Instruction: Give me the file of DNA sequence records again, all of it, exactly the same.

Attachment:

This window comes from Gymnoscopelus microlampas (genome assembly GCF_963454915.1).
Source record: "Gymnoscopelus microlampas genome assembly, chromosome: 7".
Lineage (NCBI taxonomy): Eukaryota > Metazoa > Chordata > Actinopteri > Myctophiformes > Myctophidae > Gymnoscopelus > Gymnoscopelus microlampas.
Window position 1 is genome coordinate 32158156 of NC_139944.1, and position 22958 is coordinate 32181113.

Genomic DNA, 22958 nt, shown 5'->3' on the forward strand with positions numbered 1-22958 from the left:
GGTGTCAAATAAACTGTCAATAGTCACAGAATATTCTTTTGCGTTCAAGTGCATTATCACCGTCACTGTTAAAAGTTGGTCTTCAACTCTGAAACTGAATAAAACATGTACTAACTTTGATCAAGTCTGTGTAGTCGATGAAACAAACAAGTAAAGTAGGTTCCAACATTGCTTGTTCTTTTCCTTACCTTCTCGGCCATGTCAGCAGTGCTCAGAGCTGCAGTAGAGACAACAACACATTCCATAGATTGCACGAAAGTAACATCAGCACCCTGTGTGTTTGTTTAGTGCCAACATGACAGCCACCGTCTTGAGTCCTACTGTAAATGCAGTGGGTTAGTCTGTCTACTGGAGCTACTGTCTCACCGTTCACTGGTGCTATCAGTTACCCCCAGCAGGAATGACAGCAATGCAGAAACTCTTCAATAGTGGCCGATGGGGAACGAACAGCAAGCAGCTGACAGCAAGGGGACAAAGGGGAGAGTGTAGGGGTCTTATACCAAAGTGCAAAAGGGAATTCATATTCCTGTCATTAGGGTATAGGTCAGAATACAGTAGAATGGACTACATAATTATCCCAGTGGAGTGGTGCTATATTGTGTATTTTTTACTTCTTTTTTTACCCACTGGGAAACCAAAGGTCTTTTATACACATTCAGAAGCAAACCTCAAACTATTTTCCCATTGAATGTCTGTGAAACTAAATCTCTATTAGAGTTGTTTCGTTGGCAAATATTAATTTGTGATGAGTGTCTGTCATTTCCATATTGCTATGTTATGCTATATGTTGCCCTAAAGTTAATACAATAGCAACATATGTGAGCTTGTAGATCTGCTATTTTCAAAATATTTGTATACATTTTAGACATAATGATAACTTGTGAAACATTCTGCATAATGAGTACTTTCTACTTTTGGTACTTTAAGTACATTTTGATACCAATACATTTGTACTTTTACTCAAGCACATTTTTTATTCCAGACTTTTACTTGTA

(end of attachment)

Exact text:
This window comes from Gymnoscopelus microlampas (genome assembly GCF_963454915.1).
Source record: "Gymnoscopelus microlampas genome assembly, chromosome: 7".
Lineage (NCBI taxonomy): Eukaryota > Metazoa > Chordata > Actinopteri > Myctophiformes > Myctophidae > Gymnoscopelus > Gymnoscopelus microlampas.
Window position 1 is genome coordinate 32158156 of NC_139944.1, and position 22958 is coordinate 32181113.

Genomic DNA, 22958 nt, shown 5'->3' on the forward strand with positions numbered 1-22958 from the left:
GGTGTCAAATAAACTGTCAATAGTCACAGAATATTCTTTTGCGTTCAAGTGCATTATCACCGTCACTGTTAAAAGTTGGTCTTCAACTCTGAAACTGAATAAAACATGTACTAACTTTGATCAAGTCTGTGTAGTCGATGAAACAAACAAGTAAAGTAGGTTCCAACATTGCTTGTTCTTTTCCTTACCTTCTCGGCCATGTCAGCAGTGCTCAGAGCTGCAGTAGAGACAACAACACATTCCATAGATTGCACGAAAGTAACATCAGCACCCTGTGTGTTTGTTTAGTGCCAACATGACAGCCACCGTCTTGAGTCCTACTGTAAATGCAGTGGGTTAGTCTGTCTACTGGAGCTACTGTCTCACCGTTCACTGGTGCTATCAGTTACCCCCAGCAGGAATGACAGCAATGCAGAAACTCTTCAATAGTGGCCGATGGGGAACGAACAGCAAGCAGCTGACAGCAAGGGGACAAAGGGGAGAGTGTAGGGGTCTTATACCAAAGTGCAAAAGGGAATTCATATTCCTGTCATTAGGGTATAGGTCAGAATACAGTAGAATGGACTACATAATTATCCCAGTGGAGTGGTGCTATATTGTGTATTTTTTACTTCTTTTTTTACCCACTGGGAAACCAAAGGTCTTTTATACACATTCAGAAGCAAACCTCAAACTATTTTCCCATTGAATGTCTGTGAAACTAAATCTCTATTAGAGTTGTTTCGTTGGCAAATATTAATTTGTGATGAGTGTCTGTCATTTCCATATTGCTATGTTATGCTATATGTTGCCCTAAAGTTAATACAATAGCAACATATGTGAGCTTGTAGATCTGCTATTTTCAAAATATTTGTATACATTTTAGACATAATGATAACTTGTGAAACATTCTGCATAATGAGTACTTTCTACTTTTGGTACTTTAAGTACATTTTGATACCAATACATTTGTACTTTTACTCAAGCACATTTTTTATTCCAGACTTTTACTTGTA